There are trainers in Guild Wars 2, however. They simply aren’t responsible for your everyday abilities. Instead they are in charge of your Traits. They are the ones who sell the Adept, Master, and Grand Master manuals for unlocking and reseting your various tiers of traits.
In other MMOs, you’ll gain abilities to attack with as you progress through the levels. Most of the time the game won’t care whether you cast Raging Strike with a sword, mace, axe or whatever equipped. The ability will be modified by your weapon damage, but it generally won’t care about the type of weapon.
In Guild Wars 2, the type of weapon you use is everything. Your level 1 necromancer with her sceptre only has one ability: Curse. As she kills enemies in the starter area using that weapon, her second ability will automatically unlock. It only takes about five kills to unlock Grasping Dead, and not many more than ten or fifteen to unlock Deathly Swarm. When they’re unlocked, you get them for the whole trip to 80. You never have to train in them beyond what you’ve already done to learn them. They simply get better as you get better.
For each weapon you equip, you have to train yourself to use the abilities. Say my necromancer fully trains out the sceptre and a war horn offhand. She’s got five abilities on her action bar. Then she loots an axe. She’s never used an axe before, so when she equips it, she’s back to only having one skill to use: Rending Claws. If she keeps the war horn in her offhand, she’ll have 1, 4 and 5 unlocked, but abilities 2 and 3 she’ll need to unlock through playing.
It’s a much more natural system than going back to a trainer. It feels more organic. It teaches you how to use the individual abilities at a natural pace and, most importantly of all, it makes your weapon choices matter.
Utility and Elite Skills
Healing, Utility and Elite Skills don’t have trainers either. They scale just like weapon skills in Guild Wars 2. Only their method of acquisition differs.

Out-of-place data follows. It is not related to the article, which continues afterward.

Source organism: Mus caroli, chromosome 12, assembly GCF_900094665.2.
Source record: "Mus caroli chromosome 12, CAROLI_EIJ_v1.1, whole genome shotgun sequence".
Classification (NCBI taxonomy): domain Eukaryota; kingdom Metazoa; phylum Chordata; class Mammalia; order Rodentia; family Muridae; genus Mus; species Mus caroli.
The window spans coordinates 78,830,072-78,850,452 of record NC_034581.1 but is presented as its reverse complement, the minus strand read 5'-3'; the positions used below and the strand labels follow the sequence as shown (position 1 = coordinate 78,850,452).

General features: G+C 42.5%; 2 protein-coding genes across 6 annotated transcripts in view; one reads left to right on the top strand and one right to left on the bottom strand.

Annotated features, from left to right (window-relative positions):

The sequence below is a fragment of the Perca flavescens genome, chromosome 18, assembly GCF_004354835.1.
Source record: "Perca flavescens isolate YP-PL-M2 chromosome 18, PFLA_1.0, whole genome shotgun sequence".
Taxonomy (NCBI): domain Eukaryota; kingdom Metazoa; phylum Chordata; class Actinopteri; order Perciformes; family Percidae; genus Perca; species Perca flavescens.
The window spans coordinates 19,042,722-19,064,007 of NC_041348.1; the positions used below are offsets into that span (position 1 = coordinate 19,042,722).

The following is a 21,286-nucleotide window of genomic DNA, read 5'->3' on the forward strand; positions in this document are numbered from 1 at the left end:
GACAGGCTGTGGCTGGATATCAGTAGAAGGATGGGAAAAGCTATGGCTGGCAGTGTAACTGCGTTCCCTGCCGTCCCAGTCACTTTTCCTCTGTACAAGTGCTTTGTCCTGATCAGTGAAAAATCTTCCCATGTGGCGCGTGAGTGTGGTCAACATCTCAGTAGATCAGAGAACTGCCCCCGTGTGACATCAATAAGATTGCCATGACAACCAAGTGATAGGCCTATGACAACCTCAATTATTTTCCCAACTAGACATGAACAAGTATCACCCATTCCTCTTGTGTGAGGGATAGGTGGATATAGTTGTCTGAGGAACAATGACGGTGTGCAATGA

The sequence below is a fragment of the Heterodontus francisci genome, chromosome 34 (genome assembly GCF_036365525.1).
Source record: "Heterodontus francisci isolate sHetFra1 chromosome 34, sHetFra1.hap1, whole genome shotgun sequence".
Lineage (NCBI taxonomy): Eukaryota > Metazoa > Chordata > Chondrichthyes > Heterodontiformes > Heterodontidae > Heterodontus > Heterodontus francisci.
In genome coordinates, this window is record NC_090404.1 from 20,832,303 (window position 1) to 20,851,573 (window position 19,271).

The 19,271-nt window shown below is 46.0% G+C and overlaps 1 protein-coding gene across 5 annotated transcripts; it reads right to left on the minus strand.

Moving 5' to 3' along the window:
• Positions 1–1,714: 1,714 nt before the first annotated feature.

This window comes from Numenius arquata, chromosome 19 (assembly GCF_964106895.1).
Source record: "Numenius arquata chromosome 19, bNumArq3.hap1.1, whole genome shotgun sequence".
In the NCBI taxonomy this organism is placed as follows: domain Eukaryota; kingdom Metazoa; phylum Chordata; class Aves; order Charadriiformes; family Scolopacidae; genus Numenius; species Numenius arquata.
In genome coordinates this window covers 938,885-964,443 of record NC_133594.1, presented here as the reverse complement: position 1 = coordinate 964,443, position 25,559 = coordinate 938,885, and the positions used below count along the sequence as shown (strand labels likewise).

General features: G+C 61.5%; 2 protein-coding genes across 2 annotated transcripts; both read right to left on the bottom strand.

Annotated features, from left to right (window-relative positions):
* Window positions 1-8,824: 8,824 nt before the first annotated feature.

All players start off with a Healing ability in slot 6. It scales as you level, and always has a profession-based flavour to it. For example, the necromancer starts off with a Blood Fiend, a summonable minion that can steal health with every attack or be sacrificed to heal you in one big burst. It has a shortish 20 second recharge timer before it can be summoned again.
Rather than buying utility and elite skills at a trainer, instead you purchase them straight from your UI using skill points. You’ll get one skill point for every level you obtain after level 5 (currently), but there are also a plethora of skill challenges out in the world for you to find and complete, all of them ranging in difficulty and method of acquisition. Some may be as simple as beating an NPC in single combat. Others may require you to traverse through a dungeon to fight or talk to a creature or NPC. Yet more may be at the end of a particularly nefarious jumping puzzle, or hidden away deep underground in a secret place.
All utility and elite skills (and healing skills too — there are others you can buy) cost a varying amount of skill points and, like everything else, they don’t have ranks. You don’t need to forgo buying Spectral Armour because in a couple of levels you could get Spectral Armour II.
All abilities have one rank and scale. Buy them once, equip them whenever you like. They’ll always do a proportionate amount of damage or healing or provide a proportionate amount of utility, no matter your level.
There’s nothing new, information wise, in this post. I think anyone who has been following even the most rudimentary news about Guild Wars 2 knows about its scaling and sidekicking system — although it should be noted that sidekicking up seems to have been abandoned as a gameplay mechanic. If your friend is level 50 and you are level 10, he can’t invite you to a group so you can go do level 50 content. It only works downwards now. This kinda saddens me, though I can see why they’ve done it. There’s just too much you could miss out on.
The scaling of abilities is a relatively simple thing in appearance, yet I believe it will make a massive difference to me when I’m playing Guild Wars 2. Just like the flattened EXP curve means that after the first few levels it’ll always take you roughly 90 minutes of solid play to reach your next level, so too will a scaling abilities system mean that you’ll always do roughly proportionate damage. You won’t feel you’re getting less powerful, and you won’t feel the need to grind out another level just to get to the next tier of an ability so you can start feeling awesome again.